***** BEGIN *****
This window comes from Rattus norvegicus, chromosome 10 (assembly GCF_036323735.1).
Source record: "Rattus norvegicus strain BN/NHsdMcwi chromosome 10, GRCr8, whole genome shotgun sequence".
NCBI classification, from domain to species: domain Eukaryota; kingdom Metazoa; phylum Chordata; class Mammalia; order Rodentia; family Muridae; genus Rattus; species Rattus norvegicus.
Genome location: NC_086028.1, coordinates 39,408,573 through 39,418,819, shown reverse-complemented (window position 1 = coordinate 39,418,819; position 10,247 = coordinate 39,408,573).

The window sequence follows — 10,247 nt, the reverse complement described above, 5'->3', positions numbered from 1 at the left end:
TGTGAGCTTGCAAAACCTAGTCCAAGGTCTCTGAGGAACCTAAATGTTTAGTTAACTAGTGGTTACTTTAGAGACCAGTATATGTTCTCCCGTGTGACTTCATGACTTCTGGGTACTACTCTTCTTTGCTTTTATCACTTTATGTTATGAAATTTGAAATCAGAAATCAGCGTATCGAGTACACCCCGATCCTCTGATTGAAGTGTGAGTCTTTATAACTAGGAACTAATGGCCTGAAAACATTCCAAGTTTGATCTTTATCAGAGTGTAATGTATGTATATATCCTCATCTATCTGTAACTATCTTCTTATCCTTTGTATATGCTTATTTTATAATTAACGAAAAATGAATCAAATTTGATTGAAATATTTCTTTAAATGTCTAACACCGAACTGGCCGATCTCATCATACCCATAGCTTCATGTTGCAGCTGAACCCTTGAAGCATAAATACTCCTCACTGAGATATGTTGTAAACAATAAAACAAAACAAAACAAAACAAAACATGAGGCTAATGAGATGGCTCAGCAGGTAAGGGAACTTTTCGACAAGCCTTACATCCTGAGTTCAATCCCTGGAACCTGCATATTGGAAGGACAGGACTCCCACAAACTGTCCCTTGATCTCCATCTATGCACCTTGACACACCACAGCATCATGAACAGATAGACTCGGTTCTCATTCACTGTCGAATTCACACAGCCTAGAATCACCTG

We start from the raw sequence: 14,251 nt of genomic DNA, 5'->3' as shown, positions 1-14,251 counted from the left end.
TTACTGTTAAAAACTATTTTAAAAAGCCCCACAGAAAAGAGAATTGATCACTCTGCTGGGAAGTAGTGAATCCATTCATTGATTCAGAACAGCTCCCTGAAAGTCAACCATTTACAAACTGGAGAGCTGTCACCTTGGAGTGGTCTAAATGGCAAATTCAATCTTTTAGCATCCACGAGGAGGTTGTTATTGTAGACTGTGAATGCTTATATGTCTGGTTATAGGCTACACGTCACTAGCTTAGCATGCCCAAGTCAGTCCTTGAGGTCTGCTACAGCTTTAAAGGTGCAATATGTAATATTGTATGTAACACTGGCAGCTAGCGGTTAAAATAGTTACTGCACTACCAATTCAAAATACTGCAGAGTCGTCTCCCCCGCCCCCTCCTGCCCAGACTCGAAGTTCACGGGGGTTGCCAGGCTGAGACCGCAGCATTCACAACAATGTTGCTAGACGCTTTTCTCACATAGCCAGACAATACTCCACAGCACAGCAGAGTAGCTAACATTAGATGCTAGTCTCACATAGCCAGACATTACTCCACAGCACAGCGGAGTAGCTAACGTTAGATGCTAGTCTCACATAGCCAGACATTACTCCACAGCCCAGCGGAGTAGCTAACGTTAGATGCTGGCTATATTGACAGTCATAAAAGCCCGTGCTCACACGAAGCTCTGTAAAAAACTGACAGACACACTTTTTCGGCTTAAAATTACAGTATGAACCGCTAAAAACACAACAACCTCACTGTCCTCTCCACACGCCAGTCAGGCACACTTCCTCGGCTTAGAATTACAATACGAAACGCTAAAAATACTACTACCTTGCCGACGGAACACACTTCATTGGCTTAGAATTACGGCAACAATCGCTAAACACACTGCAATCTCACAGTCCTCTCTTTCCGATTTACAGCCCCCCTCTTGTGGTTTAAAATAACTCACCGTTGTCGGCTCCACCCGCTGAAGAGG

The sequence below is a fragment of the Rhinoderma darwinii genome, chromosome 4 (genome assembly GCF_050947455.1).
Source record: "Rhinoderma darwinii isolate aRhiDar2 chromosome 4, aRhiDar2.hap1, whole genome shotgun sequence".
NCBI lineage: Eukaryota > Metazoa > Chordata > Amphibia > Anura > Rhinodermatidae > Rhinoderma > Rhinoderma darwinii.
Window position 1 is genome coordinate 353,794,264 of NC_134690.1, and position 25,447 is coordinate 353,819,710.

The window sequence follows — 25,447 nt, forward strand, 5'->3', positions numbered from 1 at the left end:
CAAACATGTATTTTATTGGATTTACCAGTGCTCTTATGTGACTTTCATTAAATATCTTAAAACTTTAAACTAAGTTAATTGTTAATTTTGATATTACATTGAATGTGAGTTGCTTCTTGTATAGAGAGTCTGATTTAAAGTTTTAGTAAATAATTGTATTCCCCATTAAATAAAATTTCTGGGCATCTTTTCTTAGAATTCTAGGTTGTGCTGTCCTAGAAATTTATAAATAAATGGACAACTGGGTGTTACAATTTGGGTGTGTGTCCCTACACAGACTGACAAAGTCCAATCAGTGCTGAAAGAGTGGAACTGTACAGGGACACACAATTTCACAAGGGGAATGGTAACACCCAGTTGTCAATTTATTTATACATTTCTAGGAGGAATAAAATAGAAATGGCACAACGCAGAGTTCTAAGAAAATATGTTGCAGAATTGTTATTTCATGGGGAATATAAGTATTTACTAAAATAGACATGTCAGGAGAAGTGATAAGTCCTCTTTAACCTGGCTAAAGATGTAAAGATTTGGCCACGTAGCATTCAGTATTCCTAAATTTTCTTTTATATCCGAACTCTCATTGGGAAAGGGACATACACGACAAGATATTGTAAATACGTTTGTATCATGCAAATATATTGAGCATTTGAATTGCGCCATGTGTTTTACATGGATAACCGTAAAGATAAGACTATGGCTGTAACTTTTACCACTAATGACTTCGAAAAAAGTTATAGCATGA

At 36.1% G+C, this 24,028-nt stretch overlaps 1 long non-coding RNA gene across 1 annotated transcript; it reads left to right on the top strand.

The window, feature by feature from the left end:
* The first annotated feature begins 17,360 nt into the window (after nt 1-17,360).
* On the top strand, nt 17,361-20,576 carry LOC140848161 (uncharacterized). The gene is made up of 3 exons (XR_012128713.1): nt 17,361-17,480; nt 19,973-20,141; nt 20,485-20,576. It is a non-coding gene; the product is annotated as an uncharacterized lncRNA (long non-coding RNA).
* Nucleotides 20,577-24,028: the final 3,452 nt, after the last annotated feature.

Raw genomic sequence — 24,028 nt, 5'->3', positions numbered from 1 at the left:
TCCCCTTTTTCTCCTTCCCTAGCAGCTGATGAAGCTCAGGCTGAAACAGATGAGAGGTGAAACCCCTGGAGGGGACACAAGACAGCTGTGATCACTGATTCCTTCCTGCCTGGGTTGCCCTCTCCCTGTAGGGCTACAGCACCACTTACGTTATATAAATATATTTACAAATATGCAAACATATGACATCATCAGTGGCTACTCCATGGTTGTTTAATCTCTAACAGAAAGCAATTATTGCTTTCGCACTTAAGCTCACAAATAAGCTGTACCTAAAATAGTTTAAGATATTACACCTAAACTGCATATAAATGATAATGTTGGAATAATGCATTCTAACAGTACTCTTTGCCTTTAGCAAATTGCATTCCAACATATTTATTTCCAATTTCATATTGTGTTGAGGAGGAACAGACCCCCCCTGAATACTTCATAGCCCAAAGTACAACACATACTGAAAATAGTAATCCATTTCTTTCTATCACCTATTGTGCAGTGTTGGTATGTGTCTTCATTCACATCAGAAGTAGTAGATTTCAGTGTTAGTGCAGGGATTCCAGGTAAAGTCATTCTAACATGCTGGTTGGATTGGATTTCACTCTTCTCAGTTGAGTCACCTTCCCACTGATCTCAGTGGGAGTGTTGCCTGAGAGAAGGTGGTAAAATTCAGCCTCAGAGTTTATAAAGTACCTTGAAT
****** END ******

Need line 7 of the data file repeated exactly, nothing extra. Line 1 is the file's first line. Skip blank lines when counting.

We start from the raw sequence: 14,251 nt of genomic DNA, 5'->3' as shown, positions 1-14,251 counted from the left end.